You may want to take action, and I encourage it, but effort is something I want you to save until you have a clear vision of what you being happy in your job could look like.
Tony Robbins has said, “Activity without a high-level of purpose is the drain of your fortune.”
So many of my clients are hesitant to picture what it could look like to be happy because they think that it will lead to greater disappointment.
Tony Robbins has also said that our expectations of what our reality should look like can cause our misery.
I just want to leave you with one distinction that might help clear up what seems to be a contradiction.
Be mindful of how you define happiness. The change you think might be necessary in order to achieve this may not be anything external.
Instead of thinking in terms of what you get when better conditions exist, think about you and your current conditions. Picture yourself in the flow, knowing you are at your utmost best and not needing anyone else to notice or recognize you for it.
This is a baby step to get your head back in the game of your career. For now, do not worry about winning the game, and certainly do not think about the championship – just play.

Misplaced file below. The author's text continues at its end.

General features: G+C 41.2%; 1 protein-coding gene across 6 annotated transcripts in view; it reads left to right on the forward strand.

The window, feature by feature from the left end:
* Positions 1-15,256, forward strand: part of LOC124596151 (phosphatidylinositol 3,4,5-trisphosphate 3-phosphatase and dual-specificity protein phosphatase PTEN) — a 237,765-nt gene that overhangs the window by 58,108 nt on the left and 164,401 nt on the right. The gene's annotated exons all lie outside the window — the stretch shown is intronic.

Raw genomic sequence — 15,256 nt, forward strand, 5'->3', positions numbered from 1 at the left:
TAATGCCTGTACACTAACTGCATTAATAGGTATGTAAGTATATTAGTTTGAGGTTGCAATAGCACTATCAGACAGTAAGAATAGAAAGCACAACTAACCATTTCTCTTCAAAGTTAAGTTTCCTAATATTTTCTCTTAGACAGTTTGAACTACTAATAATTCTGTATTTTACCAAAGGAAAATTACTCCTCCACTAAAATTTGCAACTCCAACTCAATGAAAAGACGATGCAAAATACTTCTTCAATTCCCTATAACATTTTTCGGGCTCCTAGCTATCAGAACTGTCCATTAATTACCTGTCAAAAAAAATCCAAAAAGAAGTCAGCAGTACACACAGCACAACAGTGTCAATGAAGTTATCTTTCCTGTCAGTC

If you can generate a sense of happiness even in unfavorable conditions, you can become unstoppable.
It probably sounds a bit condescending, this, “Take it from me; this is how the world works” post. You are probably sick of that, huh?
Well, don’t tune out, because this is just what I wish I knew, and if I had, I might be much further along in my mission, which would actually mean that the fixes to what is broken in careering and hiring would be available and applied already. When I put it that way, can you see the butterfly effect of NOT knowing this?
So, here are two more things that, if I would have known then, I would have been much more prepared and confident to confront the “real world,” instead of wasting time avoiding it. And, yes, there are two more tidbits of advice that I will share next week. (Be sure to read the first part of this series, if you missed it.)
At this moment, if you make a humble yet concerted attempt, you will find it easy to get advice, find a mentor, get inside information on the workings of companies that can help you get hired and succeed.